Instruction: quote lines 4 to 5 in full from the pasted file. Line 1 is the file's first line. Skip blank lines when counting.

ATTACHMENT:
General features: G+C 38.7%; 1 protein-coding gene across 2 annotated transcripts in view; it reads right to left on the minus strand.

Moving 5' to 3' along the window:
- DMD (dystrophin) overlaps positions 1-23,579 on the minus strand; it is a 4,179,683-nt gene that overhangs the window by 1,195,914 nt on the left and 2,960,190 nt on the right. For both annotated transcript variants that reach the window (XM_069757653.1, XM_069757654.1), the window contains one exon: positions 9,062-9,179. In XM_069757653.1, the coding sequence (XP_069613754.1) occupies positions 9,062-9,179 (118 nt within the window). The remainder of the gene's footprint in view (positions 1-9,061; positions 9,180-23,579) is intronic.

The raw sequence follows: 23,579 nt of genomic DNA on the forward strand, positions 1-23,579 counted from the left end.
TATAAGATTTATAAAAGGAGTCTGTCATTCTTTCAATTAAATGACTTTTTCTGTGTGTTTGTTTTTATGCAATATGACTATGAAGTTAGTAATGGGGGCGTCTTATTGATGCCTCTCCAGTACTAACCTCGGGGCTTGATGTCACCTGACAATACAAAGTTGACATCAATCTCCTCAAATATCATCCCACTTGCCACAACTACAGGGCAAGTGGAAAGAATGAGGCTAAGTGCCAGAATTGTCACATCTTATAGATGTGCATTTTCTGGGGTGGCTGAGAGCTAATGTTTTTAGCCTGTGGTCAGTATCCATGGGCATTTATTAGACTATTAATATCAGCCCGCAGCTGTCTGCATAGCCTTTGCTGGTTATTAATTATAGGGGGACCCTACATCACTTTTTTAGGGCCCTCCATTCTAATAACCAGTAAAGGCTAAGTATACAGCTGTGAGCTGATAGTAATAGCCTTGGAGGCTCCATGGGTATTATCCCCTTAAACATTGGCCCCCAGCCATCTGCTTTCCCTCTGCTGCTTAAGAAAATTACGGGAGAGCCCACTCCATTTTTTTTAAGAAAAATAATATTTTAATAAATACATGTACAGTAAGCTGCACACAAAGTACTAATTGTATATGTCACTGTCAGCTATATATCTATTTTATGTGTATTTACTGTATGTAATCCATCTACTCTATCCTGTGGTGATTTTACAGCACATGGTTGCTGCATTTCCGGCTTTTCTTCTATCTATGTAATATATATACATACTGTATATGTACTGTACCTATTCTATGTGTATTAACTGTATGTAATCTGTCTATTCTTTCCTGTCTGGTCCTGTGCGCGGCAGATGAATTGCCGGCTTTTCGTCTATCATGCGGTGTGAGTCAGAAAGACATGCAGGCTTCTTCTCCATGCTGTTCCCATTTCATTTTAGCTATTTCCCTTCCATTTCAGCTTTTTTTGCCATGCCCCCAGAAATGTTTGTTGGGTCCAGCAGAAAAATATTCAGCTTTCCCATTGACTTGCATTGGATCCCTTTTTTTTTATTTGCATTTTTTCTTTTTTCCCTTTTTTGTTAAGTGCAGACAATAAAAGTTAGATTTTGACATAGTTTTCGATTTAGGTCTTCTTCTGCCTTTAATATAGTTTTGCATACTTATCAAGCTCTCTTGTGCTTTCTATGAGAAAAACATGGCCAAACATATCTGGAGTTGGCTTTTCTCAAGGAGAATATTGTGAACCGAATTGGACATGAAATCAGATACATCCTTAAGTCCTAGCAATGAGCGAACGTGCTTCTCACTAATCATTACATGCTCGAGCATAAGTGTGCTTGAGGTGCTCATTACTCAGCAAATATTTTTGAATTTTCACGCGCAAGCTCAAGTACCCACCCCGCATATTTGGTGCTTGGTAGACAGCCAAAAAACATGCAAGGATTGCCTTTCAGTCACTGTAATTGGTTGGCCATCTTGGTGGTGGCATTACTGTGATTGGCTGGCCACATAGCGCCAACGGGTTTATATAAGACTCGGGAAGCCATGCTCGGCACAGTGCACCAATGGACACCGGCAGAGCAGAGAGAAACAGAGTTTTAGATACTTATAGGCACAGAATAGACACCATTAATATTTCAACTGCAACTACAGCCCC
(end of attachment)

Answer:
The raw sequence follows: 23,579 nt of genomic DNA on the forward strand, positions 1-23,579 counted from the left end.
TATAAGATTTATAAAAGGAGTCTGTCATTCTTTCAATTAAATGACTTTTTCTGTGTGTTTGTTTTTATGCAATATGACTATGAAGTTAGTAATGGGGGCGTCTTATTGATGCCTCTCCAGTACTAACCTCGGGGCTTGATGTCACCTGACAATACAAAGTTGACATCAATCTCCTCAAATATCATCCCACTTGCCACAACTACAGGGCAAGTGGAAAGAATGAGGCTAAGTGCCAGAATTGTCACATCTTATAGATGTGCATTTTCTGGGGTGGCTGAGAGCTAATGTTTTTAGCCTGTGGTCAGTATCCATGGGCATTTATTAGACTATTAATATCAGCCCGCAGCTGTCTGCATAGCCTTTGCTGGTTATTAATTATAGGGGGACCCTACATCACTTTTTTAGGGCCCTCCATTCTAATAACCAGTAAAGGCTAAGTATACAGCTGTGAGCTGATAGTAATAGCCTTGGAGGCTCCATGGGTATTATCCCCTTAAACATTGGCCCCCAGCCATCTGCTTTCCCTCTGCTGCTTAAGAAAATTACGGGAGAGCCCACTCCATTTTTTTTAAGAAAAATAATATTTTAATAAATACATGTACAGTAAGCTGCACACAAAGTACTAATTGTATATGTCACTGTCAGCTATATATCTATTTTATGTGTATTTACTGTATGTAATCCATCTACTCTATCCTGTGGTGATTTTACAGCACATGGTTGCTGCATTTCCGGCTTTTCTTCTATCTATGTAATATATATACATACTGTATATGTACTGTACCTATTCTATGTGTATTAACTGTATGTAATCTGTCTATTCTTTCCTGTCTGGTCCTGTGCGCGGCAGATGAATTGCCGGCTTTTCGTCTATCATGCGGTGTGAGTCAGAAAGACATGCAGGCTTCTTCTCCATGCTGTTCCCATTTCATTTTAGCTATTTCCCTTCCATTTCAGCTTTTTTTGCCATGCCCCCAGAAATGTTTGTTGGGTCCAGCAGAAAAATATTCAGCTTTCCCATTGACTTGCATTGGATCCCTTTTTTTTTATTTGCATTTTTTCTTTTTTCCCTTTTTTGTTAAGTGCAGACAATAAAAGTTAGATTTTGACATAGTTTTCGATTTAGGTCTTCTTCTGCCTTTAATATAGTTTTGCATACTTATCAAGCTCTCTTGTGCTTTCTATGAGAAAAACATGGCCAAACATATCTGGAGTTGGCTTTTCTCAAGGAGAATATTGTGAACCGAATTGGACATGAAATCAGATACATCCTTAAGTCCTAGCAATGAGCGAACGTGCTTCTCACTAATCATTACATGCTCGAGCATAAGTGTGCTTGAGGTGCTCATTACTCAGCAAATATTTTTGAATTTTCACGCGCAAGCTCAAGTACCCACCCCGCATATTTGGTGCTTGGTAGACAGCCAAAAAACATGCAAGGATTGCCTTTCAGTCACTGTAATTGGTTGGCCATCTTGGTGGTGGCATTACTGTGATTGGCTGGCCACATAGCGCCAACGGGTTTATATAAGACTCGGGAAGCCATGCTCGGCACAGTGCACCAATGGACACCGGCAGAGCAGAGAGAAACAGAGTTTTAGATACTTATAGGCACAGAATAGACACCATTAATATTTCAACTGCAACTACAGCCCC